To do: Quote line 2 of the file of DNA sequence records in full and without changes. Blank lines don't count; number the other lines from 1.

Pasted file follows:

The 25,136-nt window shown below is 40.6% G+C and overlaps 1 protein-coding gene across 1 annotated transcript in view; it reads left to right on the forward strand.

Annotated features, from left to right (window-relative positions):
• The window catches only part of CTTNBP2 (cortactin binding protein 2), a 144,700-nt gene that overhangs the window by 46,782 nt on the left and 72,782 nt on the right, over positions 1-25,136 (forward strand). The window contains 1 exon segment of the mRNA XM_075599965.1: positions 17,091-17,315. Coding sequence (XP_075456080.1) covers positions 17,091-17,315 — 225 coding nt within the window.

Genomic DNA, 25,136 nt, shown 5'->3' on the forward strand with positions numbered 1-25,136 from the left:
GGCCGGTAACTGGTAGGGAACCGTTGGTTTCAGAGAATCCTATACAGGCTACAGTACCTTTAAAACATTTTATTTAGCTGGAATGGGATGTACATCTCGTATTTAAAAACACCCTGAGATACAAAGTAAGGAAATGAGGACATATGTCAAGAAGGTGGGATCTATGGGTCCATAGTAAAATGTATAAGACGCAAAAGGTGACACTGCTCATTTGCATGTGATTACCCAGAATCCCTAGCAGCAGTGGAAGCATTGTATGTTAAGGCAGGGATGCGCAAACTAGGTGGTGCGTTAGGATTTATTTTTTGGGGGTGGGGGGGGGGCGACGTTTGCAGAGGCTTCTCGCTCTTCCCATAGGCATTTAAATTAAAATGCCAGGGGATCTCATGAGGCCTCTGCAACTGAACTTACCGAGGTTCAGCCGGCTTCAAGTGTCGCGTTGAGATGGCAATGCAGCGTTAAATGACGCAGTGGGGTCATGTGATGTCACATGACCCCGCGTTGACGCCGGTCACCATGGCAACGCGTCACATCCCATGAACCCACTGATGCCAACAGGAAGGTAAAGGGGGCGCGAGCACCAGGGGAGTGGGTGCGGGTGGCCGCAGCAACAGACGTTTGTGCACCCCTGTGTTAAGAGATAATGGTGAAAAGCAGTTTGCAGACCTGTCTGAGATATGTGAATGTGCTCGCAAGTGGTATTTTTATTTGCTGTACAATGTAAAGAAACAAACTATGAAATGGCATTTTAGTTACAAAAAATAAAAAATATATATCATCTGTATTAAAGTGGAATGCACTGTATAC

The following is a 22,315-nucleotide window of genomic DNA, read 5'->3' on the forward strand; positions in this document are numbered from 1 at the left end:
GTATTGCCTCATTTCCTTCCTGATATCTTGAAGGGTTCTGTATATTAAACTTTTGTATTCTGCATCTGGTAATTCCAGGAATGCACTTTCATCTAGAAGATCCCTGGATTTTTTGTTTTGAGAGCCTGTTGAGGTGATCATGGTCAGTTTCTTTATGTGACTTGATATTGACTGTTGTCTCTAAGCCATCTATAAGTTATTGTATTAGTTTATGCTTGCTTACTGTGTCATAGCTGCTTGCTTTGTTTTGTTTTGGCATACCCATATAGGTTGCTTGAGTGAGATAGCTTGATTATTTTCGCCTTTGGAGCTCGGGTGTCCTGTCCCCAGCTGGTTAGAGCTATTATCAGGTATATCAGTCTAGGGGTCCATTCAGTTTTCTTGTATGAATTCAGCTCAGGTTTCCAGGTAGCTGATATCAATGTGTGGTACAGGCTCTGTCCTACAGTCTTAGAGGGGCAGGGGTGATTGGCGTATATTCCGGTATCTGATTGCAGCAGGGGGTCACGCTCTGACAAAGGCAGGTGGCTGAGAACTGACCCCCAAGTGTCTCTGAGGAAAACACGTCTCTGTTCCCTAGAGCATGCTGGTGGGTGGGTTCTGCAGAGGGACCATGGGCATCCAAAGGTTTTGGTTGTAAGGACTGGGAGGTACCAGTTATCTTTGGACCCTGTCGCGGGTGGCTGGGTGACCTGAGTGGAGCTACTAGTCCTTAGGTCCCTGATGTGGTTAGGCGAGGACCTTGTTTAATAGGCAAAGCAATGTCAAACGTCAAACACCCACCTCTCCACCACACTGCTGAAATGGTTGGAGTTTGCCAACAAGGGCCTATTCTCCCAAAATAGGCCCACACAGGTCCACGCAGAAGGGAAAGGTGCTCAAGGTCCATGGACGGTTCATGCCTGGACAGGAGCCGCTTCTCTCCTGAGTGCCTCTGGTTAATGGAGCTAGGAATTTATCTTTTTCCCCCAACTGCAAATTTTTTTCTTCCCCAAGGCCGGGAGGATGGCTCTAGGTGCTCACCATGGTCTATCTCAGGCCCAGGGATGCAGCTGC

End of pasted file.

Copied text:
Annotated features, from left to right (window-relative positions):